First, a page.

How cyber thieves hack cell phones through public charging stations


Ready to travel this holiday weekend? Heed this big warning before charging your phone on the go: cybercriminals can hack your phone through some public charging stations.

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You are in an airport, hotel or restaurant and you desperately need to recharge your mobile phone. You plug it into a public USB charging station, but you may have plugged it right into the hands of a hacker.

“I see a lot of people at these charging stations who are completely unaware,” said Ken Smiley, executive vice president of Amegy Bank, speaking to warn consumers of the problem.


This is called “juice jacking”, where a cyber thief can either hack into the charging system or download malware or a virus which is then downloaded through the USB port to your phone while it is in charge.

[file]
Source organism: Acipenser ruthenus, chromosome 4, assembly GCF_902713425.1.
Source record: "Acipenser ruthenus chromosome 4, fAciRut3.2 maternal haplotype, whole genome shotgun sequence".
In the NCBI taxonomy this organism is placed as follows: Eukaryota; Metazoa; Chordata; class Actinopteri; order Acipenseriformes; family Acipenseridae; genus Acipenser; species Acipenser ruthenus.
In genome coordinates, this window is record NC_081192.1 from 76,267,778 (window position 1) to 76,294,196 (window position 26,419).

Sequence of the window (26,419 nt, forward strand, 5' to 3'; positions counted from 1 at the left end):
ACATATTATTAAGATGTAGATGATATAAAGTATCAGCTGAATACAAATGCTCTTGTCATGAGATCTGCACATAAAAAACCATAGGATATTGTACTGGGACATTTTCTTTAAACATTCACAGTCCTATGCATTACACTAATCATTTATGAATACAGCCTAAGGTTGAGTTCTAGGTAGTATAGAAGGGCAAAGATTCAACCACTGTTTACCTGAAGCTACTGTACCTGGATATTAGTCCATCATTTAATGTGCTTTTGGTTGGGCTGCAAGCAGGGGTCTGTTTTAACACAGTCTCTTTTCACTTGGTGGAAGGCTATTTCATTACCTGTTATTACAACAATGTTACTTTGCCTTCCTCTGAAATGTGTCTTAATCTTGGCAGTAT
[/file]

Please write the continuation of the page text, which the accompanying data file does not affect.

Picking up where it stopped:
“When you plug in your phone or laptop, iPad or any other type of tablet, it can download malware to your phone,” Smiley explained.

Now the hacker can steal your personal information or passwords, or access your bank account or credit cards stored on the phone.

“It’s really a problem,” he said. “And no one knows.”

Some criminals even distribute infected cables as a promotional giveaway. To protect yourself, bring your own wall-plug phone charger and plug it into a wall outlet instead.

“Use a wall outlet. Some people don’t use the cube or the power adapter, find it and bring it,” Smiley said.


You can carry your own cell phone charger or power bank, or you can block data transfer using a USB cable designed only for charging or a USB data blocker.

Another warning from the Federal Trade Commission: hackers are also targeting travelers via public Wi-Fi networks.


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